Databases on AWS

Database 101

Databases can be relational or non-relational. Relational databases have tables with rows and columns. These databases maintain consistent types in columns. Relational databases are based on relational algebra which enables sophisticated querying capabilities. Non-relational databases have a collection of documents with key/value pairs. Each document holds arbitrary key/value pairs which don't all need to be the same across documents. Non-relational databases thus have increased flexibility.

A data warehouse is a central repository of information that can be analyzed to make better informed decisions. These systems are a vital component of business intelligence tools. Data warehouses often collect information from many other databases for large scale analysis.

Databases can also be classified into OLTP and OLAP. These categories differ in terms of the type of queries you will run. OLTP, or Online Transaction Processing, is characterized by a large number of short transactions (CRUD). These systems emphasize fast query processing and data integrity. Conventional relational databases are OLTP. On the other hand, OLAP, or Online Analytical Processing, is characterized by a low volume of transactions. Queries are often very complex and involve aggregations. Data warehousing databases are OLAP.


See the ElastiCache page.

Amazon Relational Database Service (RDS)

Amazon Relational Database Service (Amazon RDS) makes it easy to set up, operate, and scale a relational database in the cloud. Amazon offers Amazon Aurora, MySQL, MariaDB, PostgreSQL, Oracle, and Microsoft SQL Server as part of this service.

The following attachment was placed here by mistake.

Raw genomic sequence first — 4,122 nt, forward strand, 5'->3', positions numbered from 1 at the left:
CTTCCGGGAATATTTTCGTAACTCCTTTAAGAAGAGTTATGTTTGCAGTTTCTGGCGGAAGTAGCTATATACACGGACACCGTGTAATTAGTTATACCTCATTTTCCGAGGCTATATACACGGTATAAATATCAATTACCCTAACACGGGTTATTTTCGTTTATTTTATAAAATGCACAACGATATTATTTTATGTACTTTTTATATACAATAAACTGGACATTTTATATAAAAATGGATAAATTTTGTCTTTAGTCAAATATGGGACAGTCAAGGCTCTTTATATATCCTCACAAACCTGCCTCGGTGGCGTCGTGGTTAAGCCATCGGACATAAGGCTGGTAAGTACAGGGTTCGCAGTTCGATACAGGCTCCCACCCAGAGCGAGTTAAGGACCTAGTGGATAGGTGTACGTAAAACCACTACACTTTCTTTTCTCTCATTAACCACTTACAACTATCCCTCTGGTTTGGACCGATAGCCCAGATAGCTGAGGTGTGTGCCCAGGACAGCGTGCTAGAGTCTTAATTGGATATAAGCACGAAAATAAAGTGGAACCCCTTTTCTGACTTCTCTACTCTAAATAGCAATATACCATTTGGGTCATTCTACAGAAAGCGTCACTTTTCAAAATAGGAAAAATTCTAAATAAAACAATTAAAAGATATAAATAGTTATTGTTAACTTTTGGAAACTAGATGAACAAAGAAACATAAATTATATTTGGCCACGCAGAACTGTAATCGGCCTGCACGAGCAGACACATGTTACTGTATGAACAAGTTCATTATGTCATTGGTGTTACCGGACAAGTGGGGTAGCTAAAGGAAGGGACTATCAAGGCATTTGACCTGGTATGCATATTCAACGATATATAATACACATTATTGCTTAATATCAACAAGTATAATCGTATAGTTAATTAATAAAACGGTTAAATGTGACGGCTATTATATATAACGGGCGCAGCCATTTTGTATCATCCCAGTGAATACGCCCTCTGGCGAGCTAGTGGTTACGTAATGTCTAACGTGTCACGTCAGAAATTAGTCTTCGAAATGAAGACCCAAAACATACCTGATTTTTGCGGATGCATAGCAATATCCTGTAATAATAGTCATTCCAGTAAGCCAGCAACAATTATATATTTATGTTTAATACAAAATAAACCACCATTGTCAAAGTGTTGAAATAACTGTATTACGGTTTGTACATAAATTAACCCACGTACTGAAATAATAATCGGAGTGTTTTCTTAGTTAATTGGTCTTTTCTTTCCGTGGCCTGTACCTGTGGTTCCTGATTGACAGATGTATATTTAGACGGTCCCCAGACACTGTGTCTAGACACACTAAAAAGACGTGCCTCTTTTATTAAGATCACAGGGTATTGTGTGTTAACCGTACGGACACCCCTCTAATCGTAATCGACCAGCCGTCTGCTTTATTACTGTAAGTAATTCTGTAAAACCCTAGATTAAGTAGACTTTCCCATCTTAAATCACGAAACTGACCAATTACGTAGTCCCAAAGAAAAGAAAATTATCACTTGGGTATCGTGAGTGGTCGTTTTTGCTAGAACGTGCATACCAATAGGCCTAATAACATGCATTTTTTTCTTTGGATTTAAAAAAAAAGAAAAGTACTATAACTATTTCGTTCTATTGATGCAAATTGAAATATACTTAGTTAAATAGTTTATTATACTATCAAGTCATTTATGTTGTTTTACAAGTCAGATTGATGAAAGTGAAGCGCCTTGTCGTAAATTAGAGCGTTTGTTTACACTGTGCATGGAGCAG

There are two types of backups for AWS: Automated Backups and Database Snapshots.

Whenever you restore either an Automatic Backup or a manual Snapshot, the restored version of the database will be a new RDS instance with a new DNS endpoint.

Automated Backups

Automated Backups allow you to recover your database to any point in time within a retention period. The retention period can be between one and 35 days. Automated Backups will take a full daily snapshot and will also store transaction logs throughout the day. When you do a recovery, AWS will first choose the most recent daily back up, and then apply transaction logs relevant to that day. This allows you to do a point in time recovery down to a second, within the retention period.

Automated Backups are enabled by default. The backup data is stored in S3 and you get free storage space equal to the size of your database. So if you have an RDS instance of 10GB, you will get 10GB worth of storage.

Backups are taken within a defined window. During the backup window, storage I/O may be suspended while your data is being backed up and you may experience elevated latency

Database Snapshots

DB Snapshots are done manually. They are stored even after you delete the original RDS instance, unlike automated backups.


Encryption at rest is supported for all database types. Encryption is done using the AWS Key Management Service (KMS). Once your RDS instance is encrypted, the data stored at rest in the underlying storage is encrypted, as are its automated backups, read replicas, and snapshots.

At the present time, encrypting an already existing DB instance is not supported. To use Amazon RDS encryption for an existing database, you must first create a snapshot, make a copy of that snapshot and encrypt the copy.


Multi-AZ allows you to have an exact copy of your production database in another Availability Zone. AWS handles the replication for you, so when your production database is written to, this write will automatically synchronized to the stand by database.

In the event of planned database maintenance, DB instance failure, or an Availability Zone failure, Amazon RDS will automatically failover to the standby so that database operations can resume quickly without administrative intervention (the DNS will automatically point to the new database).

Multi-AZ is for disaster recovery only. It is not primarily used for improving performance. For performance improvement, you need Read Replicas.

Read Replica

Read Replicas allow you to have a read-only copy of your production database. This is achieved by using asynchronous replication from the primary RDS instance to the read replica. You use read replicas primarily for very read-heavy database workloads.